My roommate agreed that I don't need to pay rent for the days I am not in apartment. I have to go to Texas for a 6 month period. I informed my roommate before adding him as roommate. We had this communication in WhatsApp chat. Can I use this chat in court in case if he harasses me to pay half rent?

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    Does this answer your question? How do you prove a fact at issue in litigation?
    – user35069
    Commented May 9, 2023 at 13:30
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    Is your roommate named on the lease? Commented May 9, 2023 at 14:35
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    Really off-topic to your question; but if you two are rooming together to share on the rent, this would mean your roommate have to pay the full rent alone for 6 months - not really fair if the idea was to share. It's one thing if you're away a handful of days each month and don't pay rent for those days, but 6 whole months! Did you make it clear how much time you'd actually be away? Couldn't you perhaps let your room(s) be rented out for the 6 months duration? Commented May 9, 2023 at 23:31
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    so when your roommate goes let's say in holidays for a couple of weeks then you pay the full rent for that time right? Or does he have to still pay rent when not home?
    – Elerium115
    Commented May 10, 2023 at 10:20
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    Remember, no agreement between roommates will override the lease contract. If your roommate can't pay all the rent for that long of a period, you'll still end up evicted. You might be able to sue your roommate for damages, but they likely don't have much to give you (or they would have paid the rent). Also, what would happen if both of you were gone? Nobody pays rent?
    – bta
    Commented May 10, 2023 at 16:10

2 Answers 2


Online conversations are generally allowed evidence.

However, EVERYTHING in the chat should be considered, as well as any later actions.

Were there later conversations that said something different?
Did the lease you signed have different terms?

One line in a WhatsApp does not make your case a "slam dunk". It may only be one piece of evidence in a much larger context.


Generally speaking, yes.

This issue arose in the trial of Michael Avenatti. There, Avenatti tried to exclude screenshots of his Whatsapp messages with Donald Trump, claiming that the government needed to use the original, electronic version of the messages that had been stored on his phone, and that the government had never produced that version to him. But the Court denied his motion and permitted the government to use the screenshots:

Avenatti's first and third requests — to suppress the WhatsApp messages evidence and to compel immediate production of certain witnesses' prior statements — require comparatively little discussion. With respect to the first, the law is clear that the Government has an obligation to produce only what is in its possession, custody, or control — and the Government complied with that obligation here. Additionally, so long as the WhatsApp messages are properly authenticated at trial, they can be admitted even if they are not in their "original, electronically stored" format.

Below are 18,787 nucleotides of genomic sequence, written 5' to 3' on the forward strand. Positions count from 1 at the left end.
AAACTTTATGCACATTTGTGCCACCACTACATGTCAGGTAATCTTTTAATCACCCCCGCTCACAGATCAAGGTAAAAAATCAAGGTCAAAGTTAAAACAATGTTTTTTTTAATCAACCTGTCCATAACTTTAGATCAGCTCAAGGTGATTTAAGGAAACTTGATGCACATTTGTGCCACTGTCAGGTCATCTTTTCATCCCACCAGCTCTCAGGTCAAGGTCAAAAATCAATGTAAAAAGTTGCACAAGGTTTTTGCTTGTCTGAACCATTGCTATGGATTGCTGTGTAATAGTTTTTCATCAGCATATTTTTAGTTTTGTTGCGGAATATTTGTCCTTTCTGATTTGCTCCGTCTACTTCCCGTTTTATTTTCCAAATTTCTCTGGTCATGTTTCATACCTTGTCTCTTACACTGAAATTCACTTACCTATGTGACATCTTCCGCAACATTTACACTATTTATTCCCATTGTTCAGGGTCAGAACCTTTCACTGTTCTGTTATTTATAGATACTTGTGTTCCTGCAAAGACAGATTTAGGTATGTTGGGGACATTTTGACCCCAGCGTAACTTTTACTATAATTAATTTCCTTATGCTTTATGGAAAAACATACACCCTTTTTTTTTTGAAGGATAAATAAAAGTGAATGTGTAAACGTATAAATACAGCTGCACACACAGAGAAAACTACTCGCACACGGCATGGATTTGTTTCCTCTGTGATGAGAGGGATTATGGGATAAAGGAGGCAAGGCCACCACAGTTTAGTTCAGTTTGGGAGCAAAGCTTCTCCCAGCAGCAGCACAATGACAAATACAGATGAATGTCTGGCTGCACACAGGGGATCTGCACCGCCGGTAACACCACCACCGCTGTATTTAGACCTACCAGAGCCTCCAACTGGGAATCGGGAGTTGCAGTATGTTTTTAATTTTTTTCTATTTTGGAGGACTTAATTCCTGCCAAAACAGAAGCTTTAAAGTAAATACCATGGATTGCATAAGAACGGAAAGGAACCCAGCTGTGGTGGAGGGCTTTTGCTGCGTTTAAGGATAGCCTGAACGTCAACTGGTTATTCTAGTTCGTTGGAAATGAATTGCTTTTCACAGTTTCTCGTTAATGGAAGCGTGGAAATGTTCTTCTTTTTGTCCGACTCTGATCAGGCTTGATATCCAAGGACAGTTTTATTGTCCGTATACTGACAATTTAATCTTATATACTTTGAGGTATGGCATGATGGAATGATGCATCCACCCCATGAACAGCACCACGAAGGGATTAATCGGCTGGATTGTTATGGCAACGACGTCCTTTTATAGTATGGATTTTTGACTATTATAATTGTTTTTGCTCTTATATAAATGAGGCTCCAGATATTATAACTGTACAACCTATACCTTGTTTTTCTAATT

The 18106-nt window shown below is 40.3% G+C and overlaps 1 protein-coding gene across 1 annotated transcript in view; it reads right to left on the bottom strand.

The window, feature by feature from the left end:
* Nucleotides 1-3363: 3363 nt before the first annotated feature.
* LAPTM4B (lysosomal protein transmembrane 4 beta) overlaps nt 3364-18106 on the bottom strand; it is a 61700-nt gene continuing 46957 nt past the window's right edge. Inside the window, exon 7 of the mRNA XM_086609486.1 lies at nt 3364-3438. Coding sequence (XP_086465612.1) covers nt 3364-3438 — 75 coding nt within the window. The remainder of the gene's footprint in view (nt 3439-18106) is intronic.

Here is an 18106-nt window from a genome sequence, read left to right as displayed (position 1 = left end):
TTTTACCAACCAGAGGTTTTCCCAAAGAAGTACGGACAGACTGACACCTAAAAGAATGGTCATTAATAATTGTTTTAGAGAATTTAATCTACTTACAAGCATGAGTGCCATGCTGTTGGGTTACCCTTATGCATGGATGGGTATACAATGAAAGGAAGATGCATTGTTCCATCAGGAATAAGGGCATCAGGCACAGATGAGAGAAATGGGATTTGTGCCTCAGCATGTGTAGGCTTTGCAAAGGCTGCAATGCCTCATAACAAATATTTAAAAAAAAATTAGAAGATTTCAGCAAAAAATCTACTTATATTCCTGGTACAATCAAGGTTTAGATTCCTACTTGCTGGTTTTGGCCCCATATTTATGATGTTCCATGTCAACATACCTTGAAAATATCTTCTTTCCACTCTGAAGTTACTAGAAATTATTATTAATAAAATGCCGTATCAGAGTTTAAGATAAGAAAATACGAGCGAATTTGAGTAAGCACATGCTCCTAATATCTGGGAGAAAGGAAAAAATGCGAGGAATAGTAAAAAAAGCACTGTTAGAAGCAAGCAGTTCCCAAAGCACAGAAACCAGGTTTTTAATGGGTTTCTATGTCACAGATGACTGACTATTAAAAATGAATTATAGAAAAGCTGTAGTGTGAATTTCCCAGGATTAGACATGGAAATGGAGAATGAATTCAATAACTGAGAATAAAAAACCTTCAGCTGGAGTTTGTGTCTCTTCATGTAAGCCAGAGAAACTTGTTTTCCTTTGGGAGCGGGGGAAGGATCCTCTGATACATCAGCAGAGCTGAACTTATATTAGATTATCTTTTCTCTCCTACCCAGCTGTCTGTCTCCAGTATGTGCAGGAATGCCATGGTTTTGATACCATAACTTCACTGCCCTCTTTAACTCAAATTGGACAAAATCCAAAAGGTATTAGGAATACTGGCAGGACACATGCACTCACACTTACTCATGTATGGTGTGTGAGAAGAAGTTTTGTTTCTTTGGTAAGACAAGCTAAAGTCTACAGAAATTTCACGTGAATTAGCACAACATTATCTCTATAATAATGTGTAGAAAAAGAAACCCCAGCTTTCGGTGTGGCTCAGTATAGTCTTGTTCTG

United States v. Avenatti, 559 F. Supp. 3d 274, 277 (S.D.N.Y. 2021)

So the main question for you would be whether you can authenticate those messages. The rules for authentication vary some from one jurisdiction to the next, but Federal Rule of Evidence 901 is similar to what you'll see in most places:

To satisfy the requirement of authenticating or identifying an item of evidence, the proponent must produce evidence sufficient to support a finding that the item is what the proponent claims it is.

So this just means that you have to have some evidence that the messages you're introducing in court are actually messages between you and the roommate. In most cases, you can just say under oath, "These are screenshots of messages between me and my roommate."

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    One problem is that WhatsApp only stores messages locally and those local copies can be tampered with. There might be problems with autentification if your opponent provides their own log where instead of rent agreement there are messages from you asking him to buy TP, as there is none in the house, and receipts proving that he did buy it that day. Commented May 9, 2023 at 22:03
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    Although it may seem counterintuitive, that's not particularly likely to be a barrier to a finding of authenticity. Each side could present its own version of those messages, and both could be authenticated, and then the jury would have to decide which one it believed was real.
    – bdb484
    Commented May 10, 2023 at 0:24
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    @bdb484 though in that case, it's more likely the Judge in Small Claims Court, due to value in question.
    – Trish
    Commented May 10, 2023 at 10:39
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    @Revolver_Ocelot - Whilst true... It's not exactly a trivial thing to do. Unless one of the two is a software engineer, I doubt that's an issue Commented May 11, 2023 at 13:05

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